Time Machine, The (2002)

0 to 800,000 years in 1.2 seconds.

Original Title : Time Machine, The
Director : Simon Wells
Writer : H.G. Wells
David Duncan
John Logan
Genre : Horror
Country : USA
Language : English
Producer : Arnold Leibovit , David V. Lester , John Logan , Laurie MacDonald , Walter F. Parkes , Jorge Saralegui , David Valdes
Music : Klaus Badelt
Alan Zachary
Geoff Zanelli
Photography : Donald McAlpine
Distributor : Argentina Video Home (AVH) [ar]
MPAA Rating : Rated PG-13 for intense sequences of action violence.
IMDB ID : 0268695
Official site :
OpenSubtitles.orgSearch Subtitles on
poster for "Time Machine, The" by Simon Wells (2002)
Time Machine, The (2002) - Simon Wells


Guy Pearce Alexander Hartdegen
Mark Addy David Philby
Mark Addy David Philby


Based on the classic sci-fi novel by H.G. Wells, "The Time Machine" stars Guy Pearce in the role of scientist and inventor, Alexander Hartdegen, who is determined to prove that time travel is possible. His determination is turned to desperation by a personal tragedy that now drives him to want to change the past. Testing his theories with a time machine of his own invention, Hartdegen is hurtled 800,000 years into the future, where he discovers that mankind has divided into the hunter - and the hunted.


How life must have changed for actor Alan Young during forty two years! THE TIME MACHINE which I first saw at its London premiere in 1960 has long remained a personal favorite of mine. I bought the film 17 years ago and my own children grew up with it during the many times we have watched it since. It had a distinct charm and news of its impending remake was of no interest to me...another un-reworkable film if ever there was going to be one! I had no interest in its existence and even less inclination to see it. Dragged, protesting to the theater recently by my daughter who had already seen it and who, under the insane belief that I would enjoy it, strapped me into the seat! Raving incoherently and fully intending to dislike each and every frame, I watched what I expected to be my greatest nightmare since SPEED 2. Well girls and guys...I was so wrong! The remake not only captures and enhances the memory and feel of the original in many ways, it is vastly better! Pearce, who improves mightily as the film progresses (his early wimpy appearance telegraphed danger as far as I was concerned!) is just plain excellent as the slightly unhinged designer. The time machine itself (understandably, with today's fx potential) creams Rod Taylor's 1960 mini-umbrella!Mark Addy makes a great "Philby" very much in the style of Alan Young's original characterisation. Nice touch too, having him cameo here as the florist! For him of course, he has experienced his own "time machine" in the 42 intervening years! "One hit wonder" Samantha Mumba is an acting natural and as the Eloi girl, hits exactly the right note called for in the role. Both she and her younger brother Omero contribute greatly to the film's success. Everything about this film is visually impressive. Wonderfully imaginative sets and masterful cinematography. Jeremy Irons' small but significant role comes off well too! I read complaints about the Morlock make-up? Hello?any of you ever SEEN a Morlock? No???well then, kindly refrain from negative comment. These guys looked and moved way better than the little furry 1960 creations! I liked also the intent NOT to have Pearce able to reverse the death of his fiancee - that was heightened awareness on someone's part! Add to the above a superb musical score and if this doesn't all make for an entertaining and thought provoking film, hey guys, you're hard to please. Certainly this was never intended for THE FAST AND THE FURIOUS set! It is inarguably the best remake I have ever seen and one of only a few have that ever managed to improve on the original!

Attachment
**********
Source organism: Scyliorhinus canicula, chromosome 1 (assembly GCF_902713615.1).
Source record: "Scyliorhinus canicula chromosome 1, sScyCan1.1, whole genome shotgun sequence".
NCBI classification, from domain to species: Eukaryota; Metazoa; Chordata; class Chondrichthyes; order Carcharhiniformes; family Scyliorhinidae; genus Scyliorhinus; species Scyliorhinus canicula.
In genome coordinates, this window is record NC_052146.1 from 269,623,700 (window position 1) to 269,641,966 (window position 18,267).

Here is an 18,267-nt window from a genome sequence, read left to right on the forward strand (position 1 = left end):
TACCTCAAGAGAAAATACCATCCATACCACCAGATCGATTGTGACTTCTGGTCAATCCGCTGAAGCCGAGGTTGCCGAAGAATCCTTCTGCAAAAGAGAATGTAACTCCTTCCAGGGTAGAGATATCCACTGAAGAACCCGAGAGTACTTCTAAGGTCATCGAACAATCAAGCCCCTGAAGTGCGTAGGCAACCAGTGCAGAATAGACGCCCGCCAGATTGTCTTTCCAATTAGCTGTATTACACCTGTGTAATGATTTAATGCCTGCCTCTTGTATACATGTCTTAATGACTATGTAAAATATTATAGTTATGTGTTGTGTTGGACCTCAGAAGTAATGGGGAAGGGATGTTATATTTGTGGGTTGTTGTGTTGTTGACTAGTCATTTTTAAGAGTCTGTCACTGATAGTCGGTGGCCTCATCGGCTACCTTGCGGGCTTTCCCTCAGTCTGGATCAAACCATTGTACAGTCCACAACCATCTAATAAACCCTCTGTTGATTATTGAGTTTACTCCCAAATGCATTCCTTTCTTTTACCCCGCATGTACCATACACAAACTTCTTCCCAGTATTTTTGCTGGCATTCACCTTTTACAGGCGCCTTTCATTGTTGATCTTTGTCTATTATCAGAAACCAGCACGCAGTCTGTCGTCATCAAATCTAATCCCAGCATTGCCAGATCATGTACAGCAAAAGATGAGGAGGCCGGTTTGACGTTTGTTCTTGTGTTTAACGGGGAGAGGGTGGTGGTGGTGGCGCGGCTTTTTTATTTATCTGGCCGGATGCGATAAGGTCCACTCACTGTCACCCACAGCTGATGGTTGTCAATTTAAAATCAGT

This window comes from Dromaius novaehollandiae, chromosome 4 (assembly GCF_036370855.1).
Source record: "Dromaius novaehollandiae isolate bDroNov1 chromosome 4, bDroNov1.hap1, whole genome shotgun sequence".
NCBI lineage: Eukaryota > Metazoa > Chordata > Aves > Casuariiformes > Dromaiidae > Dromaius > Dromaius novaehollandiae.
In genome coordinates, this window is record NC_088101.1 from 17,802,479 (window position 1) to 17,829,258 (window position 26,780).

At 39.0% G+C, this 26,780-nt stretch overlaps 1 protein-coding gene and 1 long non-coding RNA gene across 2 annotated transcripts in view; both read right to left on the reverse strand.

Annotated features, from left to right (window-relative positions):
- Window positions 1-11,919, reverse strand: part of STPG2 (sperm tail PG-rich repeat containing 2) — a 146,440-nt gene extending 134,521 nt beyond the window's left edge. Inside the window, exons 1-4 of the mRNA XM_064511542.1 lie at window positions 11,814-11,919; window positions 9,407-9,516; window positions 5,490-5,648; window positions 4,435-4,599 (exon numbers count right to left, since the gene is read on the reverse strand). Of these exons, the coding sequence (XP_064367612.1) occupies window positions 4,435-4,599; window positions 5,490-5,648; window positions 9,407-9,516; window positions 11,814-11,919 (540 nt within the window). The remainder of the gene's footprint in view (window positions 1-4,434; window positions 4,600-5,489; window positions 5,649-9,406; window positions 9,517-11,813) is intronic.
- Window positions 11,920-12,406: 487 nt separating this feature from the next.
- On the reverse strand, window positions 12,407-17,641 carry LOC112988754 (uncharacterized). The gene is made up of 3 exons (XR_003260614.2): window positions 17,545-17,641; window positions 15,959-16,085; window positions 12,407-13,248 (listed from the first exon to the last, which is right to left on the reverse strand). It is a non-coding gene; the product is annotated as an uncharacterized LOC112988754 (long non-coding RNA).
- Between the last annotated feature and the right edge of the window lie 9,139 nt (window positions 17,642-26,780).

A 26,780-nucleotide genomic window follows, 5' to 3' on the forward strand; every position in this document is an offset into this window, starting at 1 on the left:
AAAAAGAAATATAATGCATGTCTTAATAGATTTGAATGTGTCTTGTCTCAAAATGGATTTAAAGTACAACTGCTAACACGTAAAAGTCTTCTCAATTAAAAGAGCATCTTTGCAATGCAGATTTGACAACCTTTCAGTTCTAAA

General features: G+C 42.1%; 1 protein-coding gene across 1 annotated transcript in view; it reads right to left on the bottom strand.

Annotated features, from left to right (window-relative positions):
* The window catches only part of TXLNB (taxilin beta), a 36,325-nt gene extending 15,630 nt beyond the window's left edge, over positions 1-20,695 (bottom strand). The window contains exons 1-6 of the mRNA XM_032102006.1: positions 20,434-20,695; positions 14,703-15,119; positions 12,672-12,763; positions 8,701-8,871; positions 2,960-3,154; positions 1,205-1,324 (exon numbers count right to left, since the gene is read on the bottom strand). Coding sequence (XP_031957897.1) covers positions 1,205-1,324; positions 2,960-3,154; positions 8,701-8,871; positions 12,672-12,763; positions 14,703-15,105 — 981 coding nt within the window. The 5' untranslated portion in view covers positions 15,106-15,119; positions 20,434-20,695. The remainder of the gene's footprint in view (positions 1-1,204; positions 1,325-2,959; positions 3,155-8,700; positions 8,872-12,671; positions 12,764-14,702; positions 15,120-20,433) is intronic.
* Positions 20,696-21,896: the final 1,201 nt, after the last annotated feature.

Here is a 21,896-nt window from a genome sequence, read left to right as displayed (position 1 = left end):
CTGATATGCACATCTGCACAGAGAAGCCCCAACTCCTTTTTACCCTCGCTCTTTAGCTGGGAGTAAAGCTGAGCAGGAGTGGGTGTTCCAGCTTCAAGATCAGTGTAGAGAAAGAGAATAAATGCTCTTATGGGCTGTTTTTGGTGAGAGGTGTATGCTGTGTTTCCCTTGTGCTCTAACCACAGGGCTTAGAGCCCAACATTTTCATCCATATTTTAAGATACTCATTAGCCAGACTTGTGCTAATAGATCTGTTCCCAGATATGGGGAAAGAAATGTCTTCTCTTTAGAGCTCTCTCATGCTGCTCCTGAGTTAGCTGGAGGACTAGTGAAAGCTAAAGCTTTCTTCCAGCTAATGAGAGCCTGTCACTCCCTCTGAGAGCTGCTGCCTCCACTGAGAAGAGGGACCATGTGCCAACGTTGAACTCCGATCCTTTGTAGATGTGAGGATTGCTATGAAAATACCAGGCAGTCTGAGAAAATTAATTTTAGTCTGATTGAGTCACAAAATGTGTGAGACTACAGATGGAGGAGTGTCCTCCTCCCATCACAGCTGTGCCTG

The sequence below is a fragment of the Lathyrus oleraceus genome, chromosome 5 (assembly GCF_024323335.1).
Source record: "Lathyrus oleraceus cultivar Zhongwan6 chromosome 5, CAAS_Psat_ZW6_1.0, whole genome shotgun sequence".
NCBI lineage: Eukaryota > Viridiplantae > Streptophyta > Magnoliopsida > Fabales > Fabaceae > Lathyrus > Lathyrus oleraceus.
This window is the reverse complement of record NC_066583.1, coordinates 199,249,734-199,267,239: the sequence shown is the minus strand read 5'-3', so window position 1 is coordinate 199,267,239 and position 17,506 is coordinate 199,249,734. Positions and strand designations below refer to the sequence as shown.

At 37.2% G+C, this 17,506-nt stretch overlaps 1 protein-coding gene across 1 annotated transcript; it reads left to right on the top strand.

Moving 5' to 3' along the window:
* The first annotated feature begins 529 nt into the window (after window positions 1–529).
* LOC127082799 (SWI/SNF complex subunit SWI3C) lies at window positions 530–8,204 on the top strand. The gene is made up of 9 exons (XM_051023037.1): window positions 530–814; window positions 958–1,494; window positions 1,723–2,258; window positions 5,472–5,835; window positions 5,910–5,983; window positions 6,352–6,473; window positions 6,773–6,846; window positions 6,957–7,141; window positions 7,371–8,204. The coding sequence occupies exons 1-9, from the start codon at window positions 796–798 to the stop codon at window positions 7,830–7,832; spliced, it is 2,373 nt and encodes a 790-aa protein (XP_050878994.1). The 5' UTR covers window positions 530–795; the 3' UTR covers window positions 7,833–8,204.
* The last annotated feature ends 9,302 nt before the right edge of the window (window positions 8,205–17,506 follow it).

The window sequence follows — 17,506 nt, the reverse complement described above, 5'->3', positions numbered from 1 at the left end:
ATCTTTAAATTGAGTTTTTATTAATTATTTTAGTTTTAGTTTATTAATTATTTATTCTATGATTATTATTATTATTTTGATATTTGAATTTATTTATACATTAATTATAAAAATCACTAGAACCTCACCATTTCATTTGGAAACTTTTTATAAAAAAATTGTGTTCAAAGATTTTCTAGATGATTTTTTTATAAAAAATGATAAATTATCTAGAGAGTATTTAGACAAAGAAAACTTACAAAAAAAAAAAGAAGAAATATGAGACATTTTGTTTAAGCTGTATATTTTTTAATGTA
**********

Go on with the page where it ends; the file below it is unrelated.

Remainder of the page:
poster for "Time Machine, The"
657 x 832
Time Machine, The (2002) - Simon Wells
poster for "Time Machine, The"
500 x 743
Time Machine, The (2002) - Simon Wells
poster for "Time Machine, The"
550 x 733
Time Machine, The (2002) - Simon Wells